Anthony Thiselton, Professor Emeritus of Christian Theology at the University of Nottingham and author a bunch of important books, talks about ‘a dangerously widening chasm of church practice’ between Pentecostals / Renewal Movement and other Christians in older established churches.
Those words come in his preface to his newly published magnum opus with the snappy title of The Holy Spirit – in Biblical Teaching, through the Centuries and Today.
If you are seriously interested in any of the three areas named within the title, you need to grapple with this book. It’s the fruit of a lifetime of teaching and is, as far as I know, unique in its scope. One of his aims is to open up dialogue and understanding with Pentecostals / those within the Renewal Movement and other Christians outside those streams.
So to come back to that line in his opening paragraph – what do you think?
Is difference over church practice around the Holy Spirit – in worship, theology of ‘Spirit Baptism’, gifts, theology of healing, expectation of encounter with the living God, church organisation, and so on becoming (or has the potential to become) a ‘dangerously widening chasm’ within global Christianity?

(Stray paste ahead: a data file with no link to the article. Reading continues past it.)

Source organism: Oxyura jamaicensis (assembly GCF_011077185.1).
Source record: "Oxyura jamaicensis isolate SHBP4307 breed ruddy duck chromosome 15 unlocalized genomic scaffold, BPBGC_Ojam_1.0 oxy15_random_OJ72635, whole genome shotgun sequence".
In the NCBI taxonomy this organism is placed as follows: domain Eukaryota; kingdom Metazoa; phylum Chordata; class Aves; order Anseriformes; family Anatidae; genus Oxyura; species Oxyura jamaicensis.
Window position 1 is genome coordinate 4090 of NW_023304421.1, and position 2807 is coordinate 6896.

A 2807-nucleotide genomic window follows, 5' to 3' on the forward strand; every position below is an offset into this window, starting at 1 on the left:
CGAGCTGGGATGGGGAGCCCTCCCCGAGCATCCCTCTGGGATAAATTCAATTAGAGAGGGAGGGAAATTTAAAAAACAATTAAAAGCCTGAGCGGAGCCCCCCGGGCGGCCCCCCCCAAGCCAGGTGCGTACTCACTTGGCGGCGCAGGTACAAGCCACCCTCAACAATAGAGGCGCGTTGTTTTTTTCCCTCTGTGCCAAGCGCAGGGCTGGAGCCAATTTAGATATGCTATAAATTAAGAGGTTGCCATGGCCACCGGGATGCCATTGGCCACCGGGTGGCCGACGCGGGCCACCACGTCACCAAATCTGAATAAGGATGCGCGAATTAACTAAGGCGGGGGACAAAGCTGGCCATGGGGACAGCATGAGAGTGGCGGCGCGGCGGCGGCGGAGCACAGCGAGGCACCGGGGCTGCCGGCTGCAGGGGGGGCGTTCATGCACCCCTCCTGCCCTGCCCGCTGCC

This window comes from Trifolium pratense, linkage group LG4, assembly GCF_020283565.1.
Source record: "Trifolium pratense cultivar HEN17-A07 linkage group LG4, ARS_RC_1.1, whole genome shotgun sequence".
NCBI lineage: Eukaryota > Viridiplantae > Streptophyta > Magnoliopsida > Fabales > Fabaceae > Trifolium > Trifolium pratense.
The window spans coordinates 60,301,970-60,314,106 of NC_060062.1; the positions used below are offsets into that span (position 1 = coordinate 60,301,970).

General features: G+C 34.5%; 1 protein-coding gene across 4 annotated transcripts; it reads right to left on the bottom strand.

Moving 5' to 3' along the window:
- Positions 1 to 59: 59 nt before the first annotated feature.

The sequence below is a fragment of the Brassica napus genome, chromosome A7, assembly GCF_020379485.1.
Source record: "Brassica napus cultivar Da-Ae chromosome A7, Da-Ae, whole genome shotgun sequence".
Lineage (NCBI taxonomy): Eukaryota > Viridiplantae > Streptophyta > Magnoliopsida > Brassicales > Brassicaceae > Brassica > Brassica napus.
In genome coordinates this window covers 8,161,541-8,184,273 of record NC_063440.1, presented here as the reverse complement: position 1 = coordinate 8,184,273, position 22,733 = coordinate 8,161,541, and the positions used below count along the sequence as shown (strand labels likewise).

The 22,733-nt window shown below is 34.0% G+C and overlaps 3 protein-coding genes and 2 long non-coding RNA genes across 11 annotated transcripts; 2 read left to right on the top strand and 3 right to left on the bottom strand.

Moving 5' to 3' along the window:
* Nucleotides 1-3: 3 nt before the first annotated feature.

To put it another way, do Pentecostals and non-Pentecostals (for want of a better description) increasingly speak a different language (no pun intended) in how they express their Christian faith? In church worship and in personal spirituality?
Pentecostalism, we are routinely reminded, the fasted growing sector of Christianity on the planet. The stats are astonishing, especially in the global south. It’s also a very young movement just over 100 years old.
Only recently is there a growing self-reflective theology emerging within Pentecostalism – a movement traditionally suspicious of, and reacting against, intellectualism and rationalism. See journals like Pneuma and Journal of Pentecostal Theology. See authors like Gordon Fee, Frank Macchia, Robert Menzies, and Renewal scholars like Max Turner.
At 565 pages, I don’t plan to blog through the book. But what I hope to do is to pick up on some of the key theological and hermeneutical points of debate and difference among Pentecostals / Renewal and others Christians.
To kick off – some general questions:
What for you are the key points of difference between Pentecostals and non-Pentecostal Christians? What lies behind those differences? Are they more surface differences than anything really substantial? What do you think are the strengths and weaknesses of Pentecostalism? What have other Christians to learn from Pentecostals?
Comments, as ever, welcome.